### When do you use the BRINDA external deciles for CRP and AGP vs individual survey deciles?

If assay’s limit of detection for CRP is ≤ 0.1 mg/L and AGP and is ≤ 0.5 g/L, then use the BRINDA external decile; If not, use individual survey decile (10^{th} percentile). back to top

### When calculating the external decile, what was the rationale for excluding surveys?

Lab data quality (limit of detection). If assay’s limit of detection for CRP was > 0.1 mg/L or > 0.5 g/L for AGP, then that survey was excluded from the calculation of the BRINDA external decile. back to top

### Can I add additional covariates in the BRINDA regression correction approach?

At this point we are NOT recommending this, as the intent is to adjust for the biological confounding effects of the acute phase response on nutrition biomarkers. We have also explored malaria as a confounder. The implications of other covariates in regression correction needs further exploration. back to top

### Do I still apply the BRINDA regression correction if there is no correlation between CRP and/or AGP and the selected nutritional biomarker?

Generally speaking, regression correction should be done if both the biological relation between CRP and/or AGP and the selected nutritional biomarker has been warranted in previous literature, and there is also an evident correlation in the individual survey dataset. back to top

### What if I only have CRP or AGP?

The BRINDA regression correction can be applied for CRP or AGP only or both. Single inflammatory biomarker macro is provided on the BRINDA website. back to top

### What do I do with the model intercept in the BRINDA regression correction for inflammation approach?

Ignore the intercept, just use the beta coefficient. But do not specify a ”no intercept model”, as that would artificially influence your beta estimate. It is essential that a model with linear model with intercept is fitted. back to top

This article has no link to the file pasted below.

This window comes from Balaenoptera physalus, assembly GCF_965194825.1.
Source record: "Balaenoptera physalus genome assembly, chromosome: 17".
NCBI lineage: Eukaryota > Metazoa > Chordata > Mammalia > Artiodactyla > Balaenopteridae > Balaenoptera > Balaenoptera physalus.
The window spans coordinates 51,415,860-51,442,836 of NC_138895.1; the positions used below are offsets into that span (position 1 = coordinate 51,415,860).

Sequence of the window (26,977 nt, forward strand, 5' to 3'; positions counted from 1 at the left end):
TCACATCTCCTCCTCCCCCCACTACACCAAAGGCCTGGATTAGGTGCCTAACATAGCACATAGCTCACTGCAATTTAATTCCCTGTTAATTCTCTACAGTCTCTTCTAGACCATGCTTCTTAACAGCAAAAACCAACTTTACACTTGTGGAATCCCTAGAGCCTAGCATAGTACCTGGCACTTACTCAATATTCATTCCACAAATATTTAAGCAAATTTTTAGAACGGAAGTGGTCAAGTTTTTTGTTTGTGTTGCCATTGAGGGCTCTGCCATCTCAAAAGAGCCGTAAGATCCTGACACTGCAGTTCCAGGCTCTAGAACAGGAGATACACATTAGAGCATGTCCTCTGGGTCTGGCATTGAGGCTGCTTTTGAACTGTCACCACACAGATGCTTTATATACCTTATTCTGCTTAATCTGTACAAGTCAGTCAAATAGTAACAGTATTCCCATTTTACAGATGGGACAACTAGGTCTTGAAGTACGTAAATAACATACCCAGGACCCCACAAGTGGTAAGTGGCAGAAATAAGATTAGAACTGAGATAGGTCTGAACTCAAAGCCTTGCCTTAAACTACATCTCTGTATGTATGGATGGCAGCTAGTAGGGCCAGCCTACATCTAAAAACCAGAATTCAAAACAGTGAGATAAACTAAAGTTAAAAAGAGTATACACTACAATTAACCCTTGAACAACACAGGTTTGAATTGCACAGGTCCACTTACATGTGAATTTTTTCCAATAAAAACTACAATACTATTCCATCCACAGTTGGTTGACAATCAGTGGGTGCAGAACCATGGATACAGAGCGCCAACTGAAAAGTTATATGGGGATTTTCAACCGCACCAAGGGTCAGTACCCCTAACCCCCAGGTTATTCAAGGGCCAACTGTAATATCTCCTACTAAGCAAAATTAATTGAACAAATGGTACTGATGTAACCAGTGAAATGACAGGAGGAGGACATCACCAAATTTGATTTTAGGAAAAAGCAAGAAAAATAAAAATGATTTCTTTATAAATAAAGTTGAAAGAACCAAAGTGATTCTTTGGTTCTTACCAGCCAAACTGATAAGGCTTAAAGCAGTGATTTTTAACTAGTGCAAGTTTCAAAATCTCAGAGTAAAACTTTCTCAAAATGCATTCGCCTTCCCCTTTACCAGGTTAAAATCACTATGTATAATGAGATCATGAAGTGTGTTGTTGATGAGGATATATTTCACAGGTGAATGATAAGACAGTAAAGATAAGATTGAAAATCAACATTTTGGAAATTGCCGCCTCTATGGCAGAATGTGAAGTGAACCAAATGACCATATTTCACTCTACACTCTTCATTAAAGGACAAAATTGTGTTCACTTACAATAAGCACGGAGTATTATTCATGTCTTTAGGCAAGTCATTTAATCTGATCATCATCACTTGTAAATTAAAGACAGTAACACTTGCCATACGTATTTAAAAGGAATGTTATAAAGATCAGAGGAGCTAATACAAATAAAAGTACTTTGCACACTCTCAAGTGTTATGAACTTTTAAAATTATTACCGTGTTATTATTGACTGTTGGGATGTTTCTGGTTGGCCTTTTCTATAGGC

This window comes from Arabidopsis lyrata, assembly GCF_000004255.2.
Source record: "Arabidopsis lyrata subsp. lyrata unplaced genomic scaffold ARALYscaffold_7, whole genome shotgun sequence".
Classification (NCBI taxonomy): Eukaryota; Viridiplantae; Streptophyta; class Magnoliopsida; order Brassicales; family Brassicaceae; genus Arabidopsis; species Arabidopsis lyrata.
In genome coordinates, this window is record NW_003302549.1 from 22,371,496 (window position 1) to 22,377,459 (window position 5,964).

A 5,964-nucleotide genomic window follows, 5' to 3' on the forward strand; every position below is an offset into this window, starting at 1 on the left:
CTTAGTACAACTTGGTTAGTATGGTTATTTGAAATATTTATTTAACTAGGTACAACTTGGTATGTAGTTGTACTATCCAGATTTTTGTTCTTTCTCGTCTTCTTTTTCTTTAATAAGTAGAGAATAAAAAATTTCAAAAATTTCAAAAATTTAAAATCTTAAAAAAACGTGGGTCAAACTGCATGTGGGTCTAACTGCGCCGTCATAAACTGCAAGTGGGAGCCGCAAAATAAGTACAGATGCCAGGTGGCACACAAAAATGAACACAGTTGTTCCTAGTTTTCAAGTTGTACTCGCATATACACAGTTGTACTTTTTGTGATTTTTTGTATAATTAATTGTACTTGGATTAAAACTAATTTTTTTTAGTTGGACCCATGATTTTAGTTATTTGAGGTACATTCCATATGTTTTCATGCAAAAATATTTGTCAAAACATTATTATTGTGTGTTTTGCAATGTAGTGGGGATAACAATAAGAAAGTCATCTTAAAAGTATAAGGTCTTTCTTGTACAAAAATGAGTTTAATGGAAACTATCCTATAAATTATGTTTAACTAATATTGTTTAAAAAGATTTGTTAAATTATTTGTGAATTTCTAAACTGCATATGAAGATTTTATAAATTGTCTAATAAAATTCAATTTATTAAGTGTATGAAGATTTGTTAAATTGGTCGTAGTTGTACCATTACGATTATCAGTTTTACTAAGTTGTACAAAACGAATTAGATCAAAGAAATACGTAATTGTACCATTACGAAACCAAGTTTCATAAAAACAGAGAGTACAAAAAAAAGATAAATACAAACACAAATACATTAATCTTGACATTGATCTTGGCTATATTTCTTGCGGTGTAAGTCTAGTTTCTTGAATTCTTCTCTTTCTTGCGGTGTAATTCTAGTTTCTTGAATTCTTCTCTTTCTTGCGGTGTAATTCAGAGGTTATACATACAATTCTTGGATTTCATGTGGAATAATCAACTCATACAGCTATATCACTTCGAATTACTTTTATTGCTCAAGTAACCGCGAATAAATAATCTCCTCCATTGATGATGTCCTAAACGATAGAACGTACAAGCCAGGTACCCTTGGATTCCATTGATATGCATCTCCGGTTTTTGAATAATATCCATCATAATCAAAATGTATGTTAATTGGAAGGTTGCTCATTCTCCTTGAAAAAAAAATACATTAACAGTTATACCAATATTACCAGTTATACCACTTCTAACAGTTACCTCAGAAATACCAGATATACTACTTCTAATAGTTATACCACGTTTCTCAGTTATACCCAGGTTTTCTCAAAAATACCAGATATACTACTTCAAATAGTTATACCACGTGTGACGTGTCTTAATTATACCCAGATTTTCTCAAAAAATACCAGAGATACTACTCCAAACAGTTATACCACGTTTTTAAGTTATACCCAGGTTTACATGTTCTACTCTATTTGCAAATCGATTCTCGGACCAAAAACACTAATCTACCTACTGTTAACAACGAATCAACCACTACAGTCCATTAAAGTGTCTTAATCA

### What if I have a different inflammatory biomarker other than CRP or AGP (e.g., IL-1, calcitonin)?

There is literature that have published ways to account for inflammation when assessing micronutrient not using CRP and AGP, specifically. For the BRINDA approach, however, the relationships between other inflammatory biomarkers and nutritional biomarkers has not been conducted. Therefore, we don’t have formal recommendations. CRP and AGP are most commonly measured inflammatory proteins in nutrition surveys, so BRINDA analyses have focused on these biomarkers. back to top

### Can the BRINDA approach be used for populations other than preschool children, school-aged children, or women of reproductive age? For example, newborns, men pregnant women?

Unclear. Interrogation of these target groups is warranted in future studies. However, the BRINDA approach has been applied to other populations groups and that decision is at the discretion of the researchers. back to top

### Can BRINDA approach be used in clinical settings?

At the current time, the BRINDA approach cannot be used in clinical settings. It is intended to improve the accurate estimation of population micronutrient deficiencies. The validity of the BRINDA approach in clinical settings is warranted in future studies. back to top

### Does BRINDA exclude outliers?

No, we don’t exclude outliers. We have a flag variable for hemoglobin based on biological plausible values – “hbbivflag”. We don’t have any flag variables for other biomarkers. The rationale is that we don’t know the extreme value is due to error or due to inflammation. back to top